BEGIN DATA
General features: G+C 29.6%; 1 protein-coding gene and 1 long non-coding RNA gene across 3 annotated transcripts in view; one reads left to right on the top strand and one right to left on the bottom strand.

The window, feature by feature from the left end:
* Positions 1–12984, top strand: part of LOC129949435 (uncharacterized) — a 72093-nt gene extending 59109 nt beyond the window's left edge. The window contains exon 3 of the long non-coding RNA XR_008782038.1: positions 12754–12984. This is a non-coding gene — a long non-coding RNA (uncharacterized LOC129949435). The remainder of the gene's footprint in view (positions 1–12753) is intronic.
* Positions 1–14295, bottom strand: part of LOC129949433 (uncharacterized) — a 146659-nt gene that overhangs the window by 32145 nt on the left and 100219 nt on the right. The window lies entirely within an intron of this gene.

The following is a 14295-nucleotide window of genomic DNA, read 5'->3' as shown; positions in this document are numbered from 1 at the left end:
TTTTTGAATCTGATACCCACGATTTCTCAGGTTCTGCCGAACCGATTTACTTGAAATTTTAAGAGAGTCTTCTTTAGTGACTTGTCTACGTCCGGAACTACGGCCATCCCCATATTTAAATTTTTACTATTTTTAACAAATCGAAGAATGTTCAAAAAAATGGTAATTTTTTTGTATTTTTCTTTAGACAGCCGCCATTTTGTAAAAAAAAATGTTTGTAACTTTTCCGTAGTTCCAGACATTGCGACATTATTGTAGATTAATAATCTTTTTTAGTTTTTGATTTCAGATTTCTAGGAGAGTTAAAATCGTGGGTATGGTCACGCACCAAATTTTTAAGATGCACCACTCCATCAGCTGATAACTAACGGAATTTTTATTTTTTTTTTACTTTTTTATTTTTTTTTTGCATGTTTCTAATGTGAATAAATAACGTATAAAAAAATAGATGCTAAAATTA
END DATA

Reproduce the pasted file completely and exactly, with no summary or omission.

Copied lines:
General features: G+C 29.6%; 1 protein-coding gene and 1 long non-coding RNA gene across 3 annotated transcripts in view; one reads left to right on the top strand and one right to left on the bottom strand.

The window, feature by feature from the left end:
* Positions 1–12984, top strand: part of LOC129949435 (uncharacterized) — a 72093-nt gene extending 59109 nt beyond the window's left edge. The window contains exon 3 of the long non-coding RNA XR_008782038.1: positions 12754–12984. This is a non-coding gene — a long non-coding RNA (uncharacterized LOC129949435). The remainder of the gene's footprint in view (positions 1–12753) is intronic.
* Positions 1–14295, bottom strand: part of LOC129949433 (uncharacterized) — a 146659-nt gene that overhangs the window by 32145 nt on the left and 100219 nt on the right. The window lies entirely within an intron of this gene.

The following is a 14295-nucleotide window of genomic DNA, read 5'->3' as shown; positions in this document are numbered from 1 at the left end:
TTTTTGAATCTGATACCCACGATTTCTCAGGTTCTGCCGAACCGATTTACTTGAAATTTTAAGAGAGTCTTCTTTAGTGACTTGTCTACGTCCGGAACTACGGCCATCCCCATATTTAAATTTTTACTATTTTTAACAAATCGAAGAATGTTCAAAAAAATGGTAATTTTTTTGTATTTTTCTTTAGACAGCCGCCATTTTGTAAAAAAAAATGTTTGTAACTTTTCCGTAGTTCCAGACATTGCGACATTATTGTAGATTAATAATCTTTTTTAGTTTTTGATTTCAGATTTCTAGGAGAGTTAAAATCGTGGGTATGGTCACGCACCAAATTTTTAAGATGCACCACTCCATCAGCTGATAACTAACGGAATTTTTATTTTTTTTTTACTTTTTTATTTTTTTTTTGCATGTTTCTAATGTGAATAAATAACGTATAAAAAAATAGATGCTAAAATTA